The Players Association NBA will meet in New York in a meeting that could decide the end of the league’s lockout or complicate the situation further. Representatives from 30 teams are expected to participate in the league and other players, who should consider a seven-page summary of the NBA’s latest offer made from the owners of teams looking for a new collective labor agreement.
Athletes face many options from sending the decision to a vote to reject it outright. The meeting could answer the big question that is heard from the lockout started on July 1. There will be 2011-2012 NBA season?
The proposal of the owners had not yet reached all the attendees, people who will be in the NBPA had not yet seen the offer, leaving questions about how decision may be taken at the meeting. Football scores
“We haven’t asked for anything more than what we had,” Miami Heat player representative James Jones said Sunday. “We understand the times. We understand the economy. We just want a fair deal where both sides are bearing the weight of the present times and with an eye on the future of the game of basketball.”
It sounds so simple. But it’s not.
Things may finally become clear this week, for this meeting the Union can decide whether basketball will be played or not this season.
Some estimate that the team’s payroll will exceed $100 million over the next five years or so, even to the chagrin of many owners. Commissioner David Stern warned that if this offer is rejected, the owners will present a harsher one and the owners could keep around another $120 million of income related to basketball, or BRI, each year, along with other problems that players didn’t want, will take its place. Baseball scores
“We’re not going to cancel the season this week,” Stern said. “We’re just going to present them what we told them we would.”
The NBA league wants to organize a season of 72 games per team (the normal number is 82) as of December 15. For this to happen, the parties must reach an initial agreement this week. The commissioner said that it takes 30 days to start the season after an agreement is reached.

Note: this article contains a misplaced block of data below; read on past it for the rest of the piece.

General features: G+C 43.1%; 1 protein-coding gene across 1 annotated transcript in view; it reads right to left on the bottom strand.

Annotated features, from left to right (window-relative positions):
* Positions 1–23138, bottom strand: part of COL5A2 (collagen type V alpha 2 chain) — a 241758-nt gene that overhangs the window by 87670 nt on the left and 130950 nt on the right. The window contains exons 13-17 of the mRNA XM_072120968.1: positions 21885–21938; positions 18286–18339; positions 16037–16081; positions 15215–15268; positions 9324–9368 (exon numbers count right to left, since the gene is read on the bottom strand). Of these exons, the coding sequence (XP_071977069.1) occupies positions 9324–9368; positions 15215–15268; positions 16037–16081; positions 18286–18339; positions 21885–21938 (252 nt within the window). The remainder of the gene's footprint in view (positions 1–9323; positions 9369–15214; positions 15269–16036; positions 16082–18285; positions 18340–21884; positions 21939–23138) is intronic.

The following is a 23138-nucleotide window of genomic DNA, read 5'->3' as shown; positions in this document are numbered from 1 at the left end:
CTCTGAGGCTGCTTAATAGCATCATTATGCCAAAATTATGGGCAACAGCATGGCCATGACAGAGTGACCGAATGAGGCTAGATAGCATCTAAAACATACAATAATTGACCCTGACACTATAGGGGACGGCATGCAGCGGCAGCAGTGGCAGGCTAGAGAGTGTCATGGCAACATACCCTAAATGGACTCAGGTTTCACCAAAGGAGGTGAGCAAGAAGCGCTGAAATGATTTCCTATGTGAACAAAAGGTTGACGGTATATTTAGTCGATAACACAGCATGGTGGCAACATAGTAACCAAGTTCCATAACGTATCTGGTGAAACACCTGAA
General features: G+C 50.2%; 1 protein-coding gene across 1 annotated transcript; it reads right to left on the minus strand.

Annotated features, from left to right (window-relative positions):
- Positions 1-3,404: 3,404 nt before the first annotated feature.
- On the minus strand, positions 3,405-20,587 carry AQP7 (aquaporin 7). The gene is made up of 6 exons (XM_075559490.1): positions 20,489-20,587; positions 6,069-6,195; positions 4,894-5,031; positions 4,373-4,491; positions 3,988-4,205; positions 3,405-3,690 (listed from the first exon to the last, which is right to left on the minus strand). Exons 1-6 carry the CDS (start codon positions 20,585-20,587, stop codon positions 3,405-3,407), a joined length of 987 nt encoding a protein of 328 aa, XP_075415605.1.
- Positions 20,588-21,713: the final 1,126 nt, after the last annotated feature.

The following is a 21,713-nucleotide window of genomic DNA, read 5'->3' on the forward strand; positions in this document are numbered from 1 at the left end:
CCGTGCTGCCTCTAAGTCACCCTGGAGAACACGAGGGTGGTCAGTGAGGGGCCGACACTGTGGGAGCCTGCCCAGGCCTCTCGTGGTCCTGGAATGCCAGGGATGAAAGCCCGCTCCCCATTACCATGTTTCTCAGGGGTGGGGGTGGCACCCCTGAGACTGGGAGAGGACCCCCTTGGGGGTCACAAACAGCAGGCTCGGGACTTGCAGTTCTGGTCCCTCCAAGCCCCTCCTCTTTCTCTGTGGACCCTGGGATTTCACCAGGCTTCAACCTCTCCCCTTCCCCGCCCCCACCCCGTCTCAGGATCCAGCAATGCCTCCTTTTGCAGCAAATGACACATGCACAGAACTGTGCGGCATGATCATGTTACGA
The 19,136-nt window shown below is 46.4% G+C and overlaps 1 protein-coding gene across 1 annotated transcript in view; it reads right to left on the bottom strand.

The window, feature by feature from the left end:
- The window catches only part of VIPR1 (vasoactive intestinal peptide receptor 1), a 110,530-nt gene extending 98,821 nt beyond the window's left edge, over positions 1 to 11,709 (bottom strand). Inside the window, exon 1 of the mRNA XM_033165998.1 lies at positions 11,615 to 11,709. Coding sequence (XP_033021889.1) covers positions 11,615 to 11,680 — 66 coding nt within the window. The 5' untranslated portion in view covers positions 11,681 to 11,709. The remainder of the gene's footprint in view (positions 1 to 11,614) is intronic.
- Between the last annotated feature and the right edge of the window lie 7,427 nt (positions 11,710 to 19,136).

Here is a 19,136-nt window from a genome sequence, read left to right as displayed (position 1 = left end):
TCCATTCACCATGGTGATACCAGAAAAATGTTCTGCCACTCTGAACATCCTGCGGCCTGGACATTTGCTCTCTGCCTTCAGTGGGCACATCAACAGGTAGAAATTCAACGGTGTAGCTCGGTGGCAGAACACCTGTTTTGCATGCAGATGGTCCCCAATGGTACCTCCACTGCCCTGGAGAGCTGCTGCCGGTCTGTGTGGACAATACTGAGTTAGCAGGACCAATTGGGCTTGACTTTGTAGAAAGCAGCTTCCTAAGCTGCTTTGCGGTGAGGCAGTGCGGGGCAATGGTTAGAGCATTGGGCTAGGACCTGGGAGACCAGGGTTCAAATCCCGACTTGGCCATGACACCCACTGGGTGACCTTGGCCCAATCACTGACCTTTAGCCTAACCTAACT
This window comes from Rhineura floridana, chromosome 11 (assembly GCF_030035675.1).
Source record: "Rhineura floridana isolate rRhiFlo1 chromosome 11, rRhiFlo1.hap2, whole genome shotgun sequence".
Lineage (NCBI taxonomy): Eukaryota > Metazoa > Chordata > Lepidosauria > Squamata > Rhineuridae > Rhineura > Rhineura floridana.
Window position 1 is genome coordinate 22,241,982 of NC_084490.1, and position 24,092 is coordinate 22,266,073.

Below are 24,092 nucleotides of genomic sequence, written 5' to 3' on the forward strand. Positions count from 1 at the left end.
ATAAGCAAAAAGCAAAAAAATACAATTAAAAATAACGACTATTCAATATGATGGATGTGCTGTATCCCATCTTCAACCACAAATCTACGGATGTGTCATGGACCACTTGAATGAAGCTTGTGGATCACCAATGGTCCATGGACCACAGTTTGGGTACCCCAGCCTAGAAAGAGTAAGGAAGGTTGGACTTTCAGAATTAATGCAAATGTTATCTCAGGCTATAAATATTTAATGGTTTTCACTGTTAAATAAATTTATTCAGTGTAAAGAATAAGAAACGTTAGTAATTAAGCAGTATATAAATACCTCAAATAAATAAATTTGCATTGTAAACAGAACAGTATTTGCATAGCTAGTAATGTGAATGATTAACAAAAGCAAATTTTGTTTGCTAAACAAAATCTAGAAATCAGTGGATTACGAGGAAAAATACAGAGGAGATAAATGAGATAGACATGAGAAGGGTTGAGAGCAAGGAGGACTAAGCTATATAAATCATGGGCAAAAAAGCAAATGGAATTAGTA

The memo contains 17 items, including the proposal that the teams that exceed the salary cap can not buy some free players from the season 2012-2013. In one of the key points comes on Page 5, the NBA says that “there will be no limitations on a player’s ability to receive 100% guaranteed salary in all seasons of a contract.”
Players are warned not to accept a deal in which the contracts are not guaranteed.
“I’m going to sit down take a look at the deal and analyze it,” Minnesota player rep Anthony Tolliver said Sunday, as the lockout reached Day 136. “Not like it’s the first offer or the last offer, but just as one where I’ll say ‘Would I or my teammates want to play under these conditions?’ ”
Among the other points of the current proposal, as indicated in the summary sent to Billy Hunter from the NBA deputy commissioner Adam Silver:
• The union will choose between accepting either a 50-50 split of BRI or a band where they may receive between 49 percent and 51 percent, depending on economic projections.
• All teams may still use a mid-level exception, though the rules vary considerably depending on whether a franchise is above or below the luxury-tax level.
• Minimum team payrolls would be at least 85 percent of the salary cap in 2011-12 and 2012-13, and 90 percent starting in 2013-14.
• Luxury tax rates would rise after the third year of the deal.
• Maximum contract lengths would not exceed five years, and annual raises would be cut significantly to a maximum of 6.5 percent.
• There would be an “amnesty” provision where a team would be permitted to waive one player before any season, if that player was under contract at the inception of the CBA, and have his salary removed from the team’s totals for luxury-tax and salary-cap purposes.
Still, some players sound skeptical that the offer they will see Monday will be enough for basketball to start up again. However, some players sound skeptical about the offer will be enough for basketball to start over again.
“I was a little bit more hopeful last week than I am this week,” Tolliver said. “I’m trying not to be too negative but it’s kind of hard not to when it’s been this long and this many meetings. It’s hard not to get continuously more pessimistic by the day. Hopefully this deal will blow me away in a good way. But it’s hard to believe that’s going to be the case.”
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